Each step of glycolysis is characterized by a specific enzyme that acts to catalyze a given reaction. Unique amongst these reactions is the enolase-catalyzed transformation of 2-phosphoglycerate into phosphoenolpyruvate by dehydration. Studies have shown enolase to have a dimeric structure in all eukaryotes whereas the enzyme has been observed to possess an octameric structure in some extreme thermophile prokaryotes. Though a definitive determination of molecular architecture has not been made, anecdotal evidence seems to indicate that a tetrameric association of dimers is the most likely native form. This study has produced computational models for three mutation/deletion variants of the enzyme HL–S1 loop, which has been proposed as a contact point between the dimer subunits. Examination of these models with a dielectric constant of 40 has indicated a rapid deterioration of protein conformation; however, dielectric constants of 0 and 80 maintained overall structure. The study also showed that the deletion of residues 135–138 did not completely eliminate the alpha helix that was hypothesized to inhibit octameric structure.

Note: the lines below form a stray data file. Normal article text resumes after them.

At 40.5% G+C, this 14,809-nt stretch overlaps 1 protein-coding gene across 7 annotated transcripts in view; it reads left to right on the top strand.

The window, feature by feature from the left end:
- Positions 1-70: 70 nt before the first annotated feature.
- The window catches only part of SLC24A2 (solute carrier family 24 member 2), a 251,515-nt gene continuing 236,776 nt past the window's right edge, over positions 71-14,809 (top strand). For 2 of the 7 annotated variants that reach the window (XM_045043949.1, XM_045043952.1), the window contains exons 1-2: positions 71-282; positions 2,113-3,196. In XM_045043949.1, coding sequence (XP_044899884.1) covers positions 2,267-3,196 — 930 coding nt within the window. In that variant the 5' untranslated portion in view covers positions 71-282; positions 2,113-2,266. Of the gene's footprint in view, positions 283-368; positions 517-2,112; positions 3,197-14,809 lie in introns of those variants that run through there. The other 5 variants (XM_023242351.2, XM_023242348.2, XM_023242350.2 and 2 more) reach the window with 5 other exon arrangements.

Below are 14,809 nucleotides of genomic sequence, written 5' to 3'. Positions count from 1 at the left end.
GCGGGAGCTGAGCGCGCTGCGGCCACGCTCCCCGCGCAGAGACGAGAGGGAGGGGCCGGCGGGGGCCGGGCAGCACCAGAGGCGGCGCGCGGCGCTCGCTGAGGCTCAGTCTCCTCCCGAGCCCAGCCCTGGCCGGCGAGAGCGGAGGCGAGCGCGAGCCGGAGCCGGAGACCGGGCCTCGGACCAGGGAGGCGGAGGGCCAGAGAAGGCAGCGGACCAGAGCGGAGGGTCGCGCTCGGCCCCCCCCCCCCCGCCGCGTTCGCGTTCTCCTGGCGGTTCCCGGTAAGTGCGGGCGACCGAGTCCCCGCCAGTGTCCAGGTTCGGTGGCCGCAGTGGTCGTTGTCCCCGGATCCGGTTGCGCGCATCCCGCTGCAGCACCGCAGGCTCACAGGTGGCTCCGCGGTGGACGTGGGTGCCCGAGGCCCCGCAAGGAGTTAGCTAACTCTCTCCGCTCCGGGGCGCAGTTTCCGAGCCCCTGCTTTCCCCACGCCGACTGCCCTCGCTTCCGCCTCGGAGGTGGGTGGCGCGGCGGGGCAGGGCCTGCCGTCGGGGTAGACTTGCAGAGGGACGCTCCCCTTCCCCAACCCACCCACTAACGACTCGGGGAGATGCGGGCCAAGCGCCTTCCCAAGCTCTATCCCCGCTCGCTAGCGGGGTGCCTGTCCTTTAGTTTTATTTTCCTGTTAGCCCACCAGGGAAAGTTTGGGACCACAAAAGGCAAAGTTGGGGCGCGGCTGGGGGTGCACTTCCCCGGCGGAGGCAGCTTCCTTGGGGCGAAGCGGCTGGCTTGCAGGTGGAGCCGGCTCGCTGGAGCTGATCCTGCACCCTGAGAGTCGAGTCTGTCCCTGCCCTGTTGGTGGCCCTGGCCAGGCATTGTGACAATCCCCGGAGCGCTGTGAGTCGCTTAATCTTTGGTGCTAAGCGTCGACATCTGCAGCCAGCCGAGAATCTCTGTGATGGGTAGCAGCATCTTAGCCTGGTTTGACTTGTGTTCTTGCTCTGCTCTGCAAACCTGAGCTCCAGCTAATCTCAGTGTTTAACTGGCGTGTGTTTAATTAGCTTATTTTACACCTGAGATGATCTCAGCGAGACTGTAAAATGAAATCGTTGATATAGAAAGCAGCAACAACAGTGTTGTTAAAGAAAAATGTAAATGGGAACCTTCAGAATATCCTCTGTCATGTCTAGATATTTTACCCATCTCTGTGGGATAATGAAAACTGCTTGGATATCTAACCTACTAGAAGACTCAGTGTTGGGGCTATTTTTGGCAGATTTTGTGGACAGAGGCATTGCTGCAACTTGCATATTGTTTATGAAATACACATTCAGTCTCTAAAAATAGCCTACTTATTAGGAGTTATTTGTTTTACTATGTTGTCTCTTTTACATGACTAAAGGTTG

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Vol. 66 • No. 1